By Kenan Fikri, John Lettieri, and Daniel Newman
Passed into law in December 2017, Opportunity Zones (OZs) quickly emerged as one of the most innovative elements of the Tax Cuts and Jobs Act (TCJA). OZs represent a deliberately flexible—and experimental—new approach to community and economic development designed to increase access to capital for a wide array of uses in eligible low-income communities. Prior federal efforts to boost low-income communities have largely followed the same playbook of offering tax incentives (often in the form of tax credits) for specific purposes. OZs represent a valuable chance to gain insights into the viability of a more wide-reaching, flexible, and open-ended approach to address a longstanding policy challenge.
During the recovery from the Great Recession, no segment of American society did better than investors. Stock markets soared, and by the end of 2017, households and corporations were sitting on $6.1 trillion in unrealized capital gains in stocks and funds alone (the figure is now much higher).1 Meanwhile, the number of high and concentrated poverty census tracts rose sharply—the country contained 4,700 high poverty metropolitan census tracts in 2000, yet by 2018, it contained 6,400. Born out of these intensifying economic and social inequities, OZs were intended to unlock some of the financial gains of the recovery for investment into the country’s chronically struggling areas.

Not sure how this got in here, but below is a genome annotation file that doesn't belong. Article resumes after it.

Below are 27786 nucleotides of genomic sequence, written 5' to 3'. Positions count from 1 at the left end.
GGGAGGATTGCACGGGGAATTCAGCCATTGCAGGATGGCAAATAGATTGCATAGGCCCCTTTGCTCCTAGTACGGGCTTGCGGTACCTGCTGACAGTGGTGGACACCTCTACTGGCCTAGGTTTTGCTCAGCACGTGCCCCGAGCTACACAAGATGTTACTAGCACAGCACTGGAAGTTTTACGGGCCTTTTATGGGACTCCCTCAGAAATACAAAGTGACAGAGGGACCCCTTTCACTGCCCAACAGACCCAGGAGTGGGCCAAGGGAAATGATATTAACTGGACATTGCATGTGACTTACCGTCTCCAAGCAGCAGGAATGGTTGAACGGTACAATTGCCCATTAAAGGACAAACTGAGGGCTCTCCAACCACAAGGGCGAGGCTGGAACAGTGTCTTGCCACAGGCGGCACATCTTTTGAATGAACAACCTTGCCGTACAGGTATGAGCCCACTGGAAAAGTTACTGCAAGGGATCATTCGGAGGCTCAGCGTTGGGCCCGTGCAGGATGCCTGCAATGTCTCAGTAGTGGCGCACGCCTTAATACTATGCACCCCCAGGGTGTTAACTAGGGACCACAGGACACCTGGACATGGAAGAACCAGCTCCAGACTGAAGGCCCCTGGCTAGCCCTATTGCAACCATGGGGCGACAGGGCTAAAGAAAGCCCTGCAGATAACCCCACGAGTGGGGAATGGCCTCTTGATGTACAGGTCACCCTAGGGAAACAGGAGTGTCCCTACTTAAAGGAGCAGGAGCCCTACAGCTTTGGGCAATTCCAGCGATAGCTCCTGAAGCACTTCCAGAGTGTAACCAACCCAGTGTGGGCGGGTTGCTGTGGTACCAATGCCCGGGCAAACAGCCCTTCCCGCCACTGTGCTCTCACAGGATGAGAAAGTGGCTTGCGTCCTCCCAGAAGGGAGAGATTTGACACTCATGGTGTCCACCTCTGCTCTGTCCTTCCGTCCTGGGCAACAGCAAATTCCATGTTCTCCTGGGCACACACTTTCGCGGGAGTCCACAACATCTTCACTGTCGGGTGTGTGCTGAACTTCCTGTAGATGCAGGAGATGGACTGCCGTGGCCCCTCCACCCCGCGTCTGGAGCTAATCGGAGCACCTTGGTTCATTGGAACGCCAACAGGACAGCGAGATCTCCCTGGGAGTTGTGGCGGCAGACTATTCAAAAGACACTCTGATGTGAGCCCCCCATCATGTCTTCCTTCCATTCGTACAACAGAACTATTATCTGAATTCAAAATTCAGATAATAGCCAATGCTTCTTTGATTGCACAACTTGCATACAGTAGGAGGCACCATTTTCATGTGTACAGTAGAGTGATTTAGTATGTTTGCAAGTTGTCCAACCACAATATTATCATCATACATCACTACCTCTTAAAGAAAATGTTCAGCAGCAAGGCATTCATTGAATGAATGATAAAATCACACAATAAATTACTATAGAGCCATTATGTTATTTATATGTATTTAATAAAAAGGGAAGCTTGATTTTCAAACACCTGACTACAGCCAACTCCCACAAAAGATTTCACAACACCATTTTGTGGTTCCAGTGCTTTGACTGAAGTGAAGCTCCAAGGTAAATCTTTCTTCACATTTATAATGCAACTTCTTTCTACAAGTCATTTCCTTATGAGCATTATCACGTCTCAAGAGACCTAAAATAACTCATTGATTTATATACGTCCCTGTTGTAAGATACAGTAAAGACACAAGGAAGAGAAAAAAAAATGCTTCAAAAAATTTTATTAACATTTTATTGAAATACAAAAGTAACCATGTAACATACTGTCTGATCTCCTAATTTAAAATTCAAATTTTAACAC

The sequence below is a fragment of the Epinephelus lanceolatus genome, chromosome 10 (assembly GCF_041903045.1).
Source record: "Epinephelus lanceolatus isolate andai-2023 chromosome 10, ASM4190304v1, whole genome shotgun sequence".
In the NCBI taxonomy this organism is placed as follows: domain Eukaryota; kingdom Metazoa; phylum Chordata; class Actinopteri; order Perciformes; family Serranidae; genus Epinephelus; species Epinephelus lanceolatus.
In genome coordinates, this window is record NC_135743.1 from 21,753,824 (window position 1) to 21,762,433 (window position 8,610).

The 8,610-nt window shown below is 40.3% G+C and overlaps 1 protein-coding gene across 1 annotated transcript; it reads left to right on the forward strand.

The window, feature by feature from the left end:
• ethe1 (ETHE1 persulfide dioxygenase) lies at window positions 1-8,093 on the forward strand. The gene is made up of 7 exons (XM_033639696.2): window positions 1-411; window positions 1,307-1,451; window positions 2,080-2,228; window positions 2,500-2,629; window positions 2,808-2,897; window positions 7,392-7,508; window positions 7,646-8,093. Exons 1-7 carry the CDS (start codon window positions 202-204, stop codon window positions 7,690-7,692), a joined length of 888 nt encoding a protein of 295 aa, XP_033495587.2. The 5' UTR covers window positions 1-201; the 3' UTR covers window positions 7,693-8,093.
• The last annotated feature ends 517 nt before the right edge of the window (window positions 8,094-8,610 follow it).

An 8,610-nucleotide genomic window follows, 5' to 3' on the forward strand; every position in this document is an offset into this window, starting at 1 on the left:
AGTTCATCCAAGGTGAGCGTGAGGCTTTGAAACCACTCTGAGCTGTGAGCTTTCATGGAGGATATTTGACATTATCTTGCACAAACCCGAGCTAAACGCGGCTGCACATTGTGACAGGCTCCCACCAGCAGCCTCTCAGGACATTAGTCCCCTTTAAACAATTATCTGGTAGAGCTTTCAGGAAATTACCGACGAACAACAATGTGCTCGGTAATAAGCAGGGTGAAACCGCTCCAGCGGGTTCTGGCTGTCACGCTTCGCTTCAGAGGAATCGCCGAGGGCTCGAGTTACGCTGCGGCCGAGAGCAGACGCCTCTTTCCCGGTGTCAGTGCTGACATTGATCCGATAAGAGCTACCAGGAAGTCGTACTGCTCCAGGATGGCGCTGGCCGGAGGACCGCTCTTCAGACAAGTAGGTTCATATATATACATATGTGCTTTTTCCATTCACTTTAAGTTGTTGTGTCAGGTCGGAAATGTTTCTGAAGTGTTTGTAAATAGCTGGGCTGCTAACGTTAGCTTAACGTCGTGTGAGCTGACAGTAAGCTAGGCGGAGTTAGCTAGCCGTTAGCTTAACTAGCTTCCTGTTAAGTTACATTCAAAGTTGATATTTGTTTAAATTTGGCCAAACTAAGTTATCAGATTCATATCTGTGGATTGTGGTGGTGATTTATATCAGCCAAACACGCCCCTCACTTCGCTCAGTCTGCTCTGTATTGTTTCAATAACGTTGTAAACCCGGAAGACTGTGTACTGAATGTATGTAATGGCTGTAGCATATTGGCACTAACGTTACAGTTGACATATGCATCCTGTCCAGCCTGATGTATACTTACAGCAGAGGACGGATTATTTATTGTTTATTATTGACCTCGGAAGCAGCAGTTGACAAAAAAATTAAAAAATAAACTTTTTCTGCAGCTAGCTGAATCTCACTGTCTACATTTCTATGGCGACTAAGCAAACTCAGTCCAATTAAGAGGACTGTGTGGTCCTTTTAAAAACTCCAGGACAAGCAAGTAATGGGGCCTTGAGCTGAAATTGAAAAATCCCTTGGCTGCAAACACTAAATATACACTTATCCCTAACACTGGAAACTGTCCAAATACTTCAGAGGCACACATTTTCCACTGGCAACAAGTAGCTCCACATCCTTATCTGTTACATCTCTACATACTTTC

For the first two years after OZs passed into law, the public discourse brimmed with hype and speculation about what might transpire once this unusually open-ended, flexible new development finance tool hit the market. Since final regulations were promulgated in December 2019, the OZ conversation has steadily moved beyond hypotheticals and into the realm of the observable. As the contours of a new marketplace come into focus, it is becoming clear that many of the loftiest hopes—that a tweak of the tax code could fundamentally transform the economics of investing in low-income communities overnight—and greatest fears—that an OZ-fueled tidal wave of resident-displacing gentrification would crash across the designated communities—proved foreseeably off the mark.
Instead, a disaggregated market is actively in the process of figuring out where this powerful new tool of development finance fits in the broader toolkit. Mystery is dissolving away into practiced familiarity as more deals get done, best practices get established, and innovative use cases get replicated. At the same time, much remains to be done to educate investors, local leaders, and other potential market players on the incentive and how it functions. Broadly, the early 2020s are shaping up to be a “proof of concept” phase for the policy. The early results are promising but also suggest that further tweaks to the policy will be necessary for it to fulfill its promise.
1 EIG analysis of Federal Reserve Survey of Consumer Finances and Financial Accounts of the United States data.